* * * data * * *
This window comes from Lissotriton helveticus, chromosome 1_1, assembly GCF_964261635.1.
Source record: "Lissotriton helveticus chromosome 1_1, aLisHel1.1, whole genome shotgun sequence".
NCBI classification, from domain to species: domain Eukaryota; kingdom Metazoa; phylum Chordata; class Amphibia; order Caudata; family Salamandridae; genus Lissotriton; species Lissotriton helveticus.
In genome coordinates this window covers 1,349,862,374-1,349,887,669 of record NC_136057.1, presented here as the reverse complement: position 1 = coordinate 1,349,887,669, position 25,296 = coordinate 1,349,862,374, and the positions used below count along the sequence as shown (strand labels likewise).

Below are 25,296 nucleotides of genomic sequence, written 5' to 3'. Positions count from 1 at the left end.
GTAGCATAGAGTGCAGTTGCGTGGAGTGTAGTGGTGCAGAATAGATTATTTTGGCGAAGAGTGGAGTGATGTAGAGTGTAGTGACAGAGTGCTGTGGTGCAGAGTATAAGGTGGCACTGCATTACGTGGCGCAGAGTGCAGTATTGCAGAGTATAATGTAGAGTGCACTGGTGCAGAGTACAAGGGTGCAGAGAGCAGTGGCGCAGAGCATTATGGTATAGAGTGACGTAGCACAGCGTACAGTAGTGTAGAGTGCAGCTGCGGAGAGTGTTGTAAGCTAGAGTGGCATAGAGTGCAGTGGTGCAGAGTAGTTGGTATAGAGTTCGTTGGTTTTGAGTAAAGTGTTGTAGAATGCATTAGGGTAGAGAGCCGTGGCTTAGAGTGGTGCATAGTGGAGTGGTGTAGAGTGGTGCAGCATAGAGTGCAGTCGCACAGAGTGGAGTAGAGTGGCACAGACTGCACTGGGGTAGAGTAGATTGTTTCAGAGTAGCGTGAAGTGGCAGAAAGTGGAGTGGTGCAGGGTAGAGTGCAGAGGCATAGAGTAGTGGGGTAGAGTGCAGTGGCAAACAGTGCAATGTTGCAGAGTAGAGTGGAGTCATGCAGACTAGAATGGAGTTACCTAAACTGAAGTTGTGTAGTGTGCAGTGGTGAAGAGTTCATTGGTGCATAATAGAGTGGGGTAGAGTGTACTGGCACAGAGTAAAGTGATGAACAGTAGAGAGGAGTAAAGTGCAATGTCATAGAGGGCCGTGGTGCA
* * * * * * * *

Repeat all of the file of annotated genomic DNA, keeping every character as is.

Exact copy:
This window comes from Lissotriton helveticus, chromosome 1_1, assembly GCF_964261635.1.
Source record: "Lissotriton helveticus chromosome 1_1, aLisHel1.1, whole genome shotgun sequence".
NCBI classification, from domain to species: domain Eukaryota; kingdom Metazoa; phylum Chordata; class Amphibia; order Caudata; family Salamandridae; genus Lissotriton; species Lissotriton helveticus.
In genome coordinates this window covers 1,349,862,374-1,349,887,669 of record NC_136057.1, presented here as the reverse complement: position 1 = coordinate 1,349,887,669, position 25,296 = coordinate 1,349,862,374, and the positions used below count along the sequence as shown (strand labels likewise).

Below are 25,296 nucleotides of genomic sequence, written 5' to 3'. Positions count from 1 at the left end.
GTAGCATAGAGTGCAGTTGCGTGGAGTGTAGTGGTGCAGAATAGATTATTTTGGCGAAGAGTGGAGTGATGTAGAGTGTAGTGACAGAGTGCTGTGGTGCAGAGTATAAGGTGGCACTGCATTACGTGGCGCAGAGTGCAGTATTGCAGAGTATAATGTAGAGTGCACTGGTGCAGAGTACAAGGGTGCAGAGAGCAGTGGCGCAGAGCATTATGGTATAGAGTGACGTAGCACAGCGTACAGTAGTGTAGAGTGCAGCTGCGGAGAGTGTTGTAAGCTAGAGTGGCATAGAGTGCAGTGGTGCAGAGTAGTTGGTATAGAGTTCGTTGGTTTTGAGTAAAGTGTTGTAGAATGCATTAGGGTAGAGAGCCGTGGCTTAGAGTGGTGCATAGTGGAGTGGTGTAGAGTGGTGCAGCATAGAGTGCAGTCGCACAGAGTGGAGTAGAGTGGCACAGACTGCACTGGGGTAGAGTAGATTGTTTCAGAGTAGCGTGAAGTGGCAGAAAGTGGAGTGGTGCAGGGTAGAGTGCAGAGGCATAGAGTAGTGGGGTAGAGTGCAGTGGCAAACAGTGCAATGTTGCAGAGTAGAGTGGAGTCATGCAGACTAGAATGGAGTTACCTAAACTGAAGTTGTGTAGTGTGCAGTGGTGAAGAGTTCATTGGTGCATAATAGAGTGGGGTAGAGTGTACTGGCACAGAGTAAAGTGATGAACAGTAGAGAGGAGTAAAGTGCAATGTCATAGAGGGCCGTGGTGCA